In the area with those facilities is also an indoor bath, one side for men and the other for women. We were glad that it opens only at night, from 7:00 pm to 9:30 am, since we arrived so late. The receptionist took us to our room, which was quite lovely and had a deep Japanese bath and the tatami mat floors, but we rushed out so we could squeeze in a visit to the hot spring.
Hot Mineral Baths
I took Aria to the women’s side, and because we came in quite late, we ended up being the only people there. There are a few etiquette rules that you’ll want to follow if you visit an onsen. The onsen are prized for their mineral richness and the supposed health benefits, so there are no chemicals like chlorine to kill germs. They also want to keep the water free from other contaminants like shampoo. So you’ll sit on a little stool and wash your body, and your hair if you choose.
This onsen had a selection of shampoo and soap available to use, but I’m not sure how other facilities are set up. Some other rules are to keep your hair and any washcloths out of the water. It is nice to have a cold cloth on your head, but don’t drop it! Also, we only took photos because there were no other guests there. I think it goes without saying that taking photos otherwise is definitely against the rules.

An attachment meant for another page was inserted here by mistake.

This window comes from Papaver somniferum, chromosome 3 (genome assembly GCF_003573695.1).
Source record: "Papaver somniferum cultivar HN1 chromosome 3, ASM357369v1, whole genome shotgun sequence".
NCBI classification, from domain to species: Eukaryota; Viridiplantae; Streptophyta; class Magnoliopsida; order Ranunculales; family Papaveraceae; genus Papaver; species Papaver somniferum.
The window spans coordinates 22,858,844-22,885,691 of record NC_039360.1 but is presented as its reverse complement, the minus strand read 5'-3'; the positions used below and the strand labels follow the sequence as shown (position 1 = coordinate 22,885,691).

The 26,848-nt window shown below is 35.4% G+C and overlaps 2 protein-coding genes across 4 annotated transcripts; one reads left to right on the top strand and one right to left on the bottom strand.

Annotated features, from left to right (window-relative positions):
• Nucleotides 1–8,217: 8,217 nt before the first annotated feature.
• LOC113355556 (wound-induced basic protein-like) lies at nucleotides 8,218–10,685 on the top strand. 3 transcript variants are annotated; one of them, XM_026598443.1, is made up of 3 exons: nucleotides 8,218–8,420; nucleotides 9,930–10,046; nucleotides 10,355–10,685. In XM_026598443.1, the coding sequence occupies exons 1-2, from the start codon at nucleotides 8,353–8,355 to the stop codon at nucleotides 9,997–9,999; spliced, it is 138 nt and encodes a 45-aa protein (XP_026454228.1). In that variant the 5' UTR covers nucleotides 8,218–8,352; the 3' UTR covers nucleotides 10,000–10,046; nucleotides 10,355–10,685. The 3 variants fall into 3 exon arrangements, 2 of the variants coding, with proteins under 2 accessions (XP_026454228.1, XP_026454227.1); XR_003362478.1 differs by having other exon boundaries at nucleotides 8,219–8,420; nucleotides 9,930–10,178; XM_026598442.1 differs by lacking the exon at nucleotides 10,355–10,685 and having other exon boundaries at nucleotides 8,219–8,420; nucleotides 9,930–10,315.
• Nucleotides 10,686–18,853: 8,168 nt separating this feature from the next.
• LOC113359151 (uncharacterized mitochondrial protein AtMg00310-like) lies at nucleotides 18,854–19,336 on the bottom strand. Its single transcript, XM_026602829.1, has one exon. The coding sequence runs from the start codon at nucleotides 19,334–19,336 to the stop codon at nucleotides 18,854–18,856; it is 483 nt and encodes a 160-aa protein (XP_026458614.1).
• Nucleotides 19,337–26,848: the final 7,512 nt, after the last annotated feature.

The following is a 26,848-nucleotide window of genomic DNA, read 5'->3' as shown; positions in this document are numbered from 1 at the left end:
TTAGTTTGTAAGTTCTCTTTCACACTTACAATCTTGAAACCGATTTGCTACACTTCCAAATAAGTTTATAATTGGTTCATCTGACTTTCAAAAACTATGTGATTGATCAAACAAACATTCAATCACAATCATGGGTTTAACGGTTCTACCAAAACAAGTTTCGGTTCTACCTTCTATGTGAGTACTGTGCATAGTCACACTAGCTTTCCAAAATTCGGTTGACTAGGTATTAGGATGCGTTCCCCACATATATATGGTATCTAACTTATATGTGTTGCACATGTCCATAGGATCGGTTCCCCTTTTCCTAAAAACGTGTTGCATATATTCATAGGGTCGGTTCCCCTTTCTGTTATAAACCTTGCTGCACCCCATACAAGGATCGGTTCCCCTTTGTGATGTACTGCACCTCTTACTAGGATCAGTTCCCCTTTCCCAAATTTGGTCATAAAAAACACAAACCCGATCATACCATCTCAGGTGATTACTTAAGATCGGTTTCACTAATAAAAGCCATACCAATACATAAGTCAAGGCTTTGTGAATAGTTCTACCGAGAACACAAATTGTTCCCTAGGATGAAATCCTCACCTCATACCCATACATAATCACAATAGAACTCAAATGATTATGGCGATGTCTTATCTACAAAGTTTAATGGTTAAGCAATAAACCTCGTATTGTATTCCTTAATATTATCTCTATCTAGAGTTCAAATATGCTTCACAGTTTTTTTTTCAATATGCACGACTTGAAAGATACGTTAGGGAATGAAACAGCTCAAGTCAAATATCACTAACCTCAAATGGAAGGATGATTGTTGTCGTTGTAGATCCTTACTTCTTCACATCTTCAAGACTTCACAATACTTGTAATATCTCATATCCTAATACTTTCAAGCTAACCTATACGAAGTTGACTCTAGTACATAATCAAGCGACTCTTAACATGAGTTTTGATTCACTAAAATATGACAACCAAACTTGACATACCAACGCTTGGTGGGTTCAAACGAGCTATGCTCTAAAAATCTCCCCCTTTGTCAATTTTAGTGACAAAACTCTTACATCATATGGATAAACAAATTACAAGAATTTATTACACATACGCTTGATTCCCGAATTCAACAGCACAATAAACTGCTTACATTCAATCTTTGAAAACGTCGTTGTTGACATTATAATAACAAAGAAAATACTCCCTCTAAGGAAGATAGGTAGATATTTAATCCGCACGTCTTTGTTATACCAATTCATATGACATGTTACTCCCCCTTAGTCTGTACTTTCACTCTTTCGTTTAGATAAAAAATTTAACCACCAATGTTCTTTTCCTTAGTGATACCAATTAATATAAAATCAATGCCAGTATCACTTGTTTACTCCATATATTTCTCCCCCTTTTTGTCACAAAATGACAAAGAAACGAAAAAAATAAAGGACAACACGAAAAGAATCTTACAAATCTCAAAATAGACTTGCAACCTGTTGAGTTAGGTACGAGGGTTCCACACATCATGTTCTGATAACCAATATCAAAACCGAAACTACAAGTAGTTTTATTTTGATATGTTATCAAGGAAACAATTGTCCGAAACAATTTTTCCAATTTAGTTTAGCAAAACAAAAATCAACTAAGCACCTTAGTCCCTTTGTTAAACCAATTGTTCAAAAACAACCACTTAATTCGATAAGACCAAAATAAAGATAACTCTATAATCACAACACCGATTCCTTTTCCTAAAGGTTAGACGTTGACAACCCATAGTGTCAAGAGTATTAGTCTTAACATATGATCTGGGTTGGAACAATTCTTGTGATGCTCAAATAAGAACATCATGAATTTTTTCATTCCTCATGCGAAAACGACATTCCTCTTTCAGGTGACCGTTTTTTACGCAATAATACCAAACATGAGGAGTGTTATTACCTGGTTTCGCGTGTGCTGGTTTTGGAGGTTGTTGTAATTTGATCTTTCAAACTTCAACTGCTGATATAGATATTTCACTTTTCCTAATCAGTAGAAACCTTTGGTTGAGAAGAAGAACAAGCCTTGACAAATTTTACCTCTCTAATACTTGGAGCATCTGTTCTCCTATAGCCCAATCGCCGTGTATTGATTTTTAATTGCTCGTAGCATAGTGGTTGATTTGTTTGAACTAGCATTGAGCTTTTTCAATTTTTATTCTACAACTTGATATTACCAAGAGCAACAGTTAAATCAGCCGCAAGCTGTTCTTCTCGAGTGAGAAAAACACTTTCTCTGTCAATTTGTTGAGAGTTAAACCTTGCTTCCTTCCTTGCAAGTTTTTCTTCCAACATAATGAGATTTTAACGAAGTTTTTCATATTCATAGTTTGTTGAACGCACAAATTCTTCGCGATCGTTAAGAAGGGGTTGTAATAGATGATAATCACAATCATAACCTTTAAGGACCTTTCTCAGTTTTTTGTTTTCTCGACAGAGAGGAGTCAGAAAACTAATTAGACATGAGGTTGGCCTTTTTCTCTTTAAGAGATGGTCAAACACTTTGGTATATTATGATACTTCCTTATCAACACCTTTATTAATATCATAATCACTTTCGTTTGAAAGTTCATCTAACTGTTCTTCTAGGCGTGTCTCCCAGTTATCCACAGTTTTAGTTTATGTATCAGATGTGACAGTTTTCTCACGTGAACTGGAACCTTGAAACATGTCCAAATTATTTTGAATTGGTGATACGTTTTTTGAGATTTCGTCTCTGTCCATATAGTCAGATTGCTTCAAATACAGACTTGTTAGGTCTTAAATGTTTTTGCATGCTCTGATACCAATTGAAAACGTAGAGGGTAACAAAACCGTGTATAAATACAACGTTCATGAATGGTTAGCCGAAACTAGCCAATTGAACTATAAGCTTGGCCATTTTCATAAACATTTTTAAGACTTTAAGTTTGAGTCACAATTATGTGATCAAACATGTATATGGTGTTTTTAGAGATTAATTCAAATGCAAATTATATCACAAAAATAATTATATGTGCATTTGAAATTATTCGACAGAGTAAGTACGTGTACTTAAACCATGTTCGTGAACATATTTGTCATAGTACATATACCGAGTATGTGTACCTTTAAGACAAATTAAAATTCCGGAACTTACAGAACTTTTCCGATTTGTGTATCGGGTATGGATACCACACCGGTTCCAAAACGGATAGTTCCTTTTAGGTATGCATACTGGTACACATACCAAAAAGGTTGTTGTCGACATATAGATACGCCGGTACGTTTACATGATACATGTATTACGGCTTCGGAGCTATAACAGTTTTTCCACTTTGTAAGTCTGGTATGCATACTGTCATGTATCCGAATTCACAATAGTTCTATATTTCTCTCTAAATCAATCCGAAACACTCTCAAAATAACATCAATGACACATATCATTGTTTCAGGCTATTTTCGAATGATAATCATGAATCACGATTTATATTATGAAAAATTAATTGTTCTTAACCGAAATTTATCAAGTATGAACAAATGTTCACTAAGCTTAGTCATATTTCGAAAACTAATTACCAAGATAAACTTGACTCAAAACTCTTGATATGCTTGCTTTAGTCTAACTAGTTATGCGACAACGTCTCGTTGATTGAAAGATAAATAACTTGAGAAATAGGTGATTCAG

The onsen was very hot! There were signs posted with recommended times for using the onsen, I think the maximum time was fifteen minutes. Aria couldn’t stand the hot water for very long, so we were only in the water for less than ten minutes, and she mostly sat on the side. I could barely stand the heat myself, but it did seem to have a different feel than a hot tub. Being in the water made my skin very tingly and I felt quite invigorated when I was out and wrapped up in the yakuta. I wish I would have had time to go back on my own.
Overnight in a Cozy Ryokan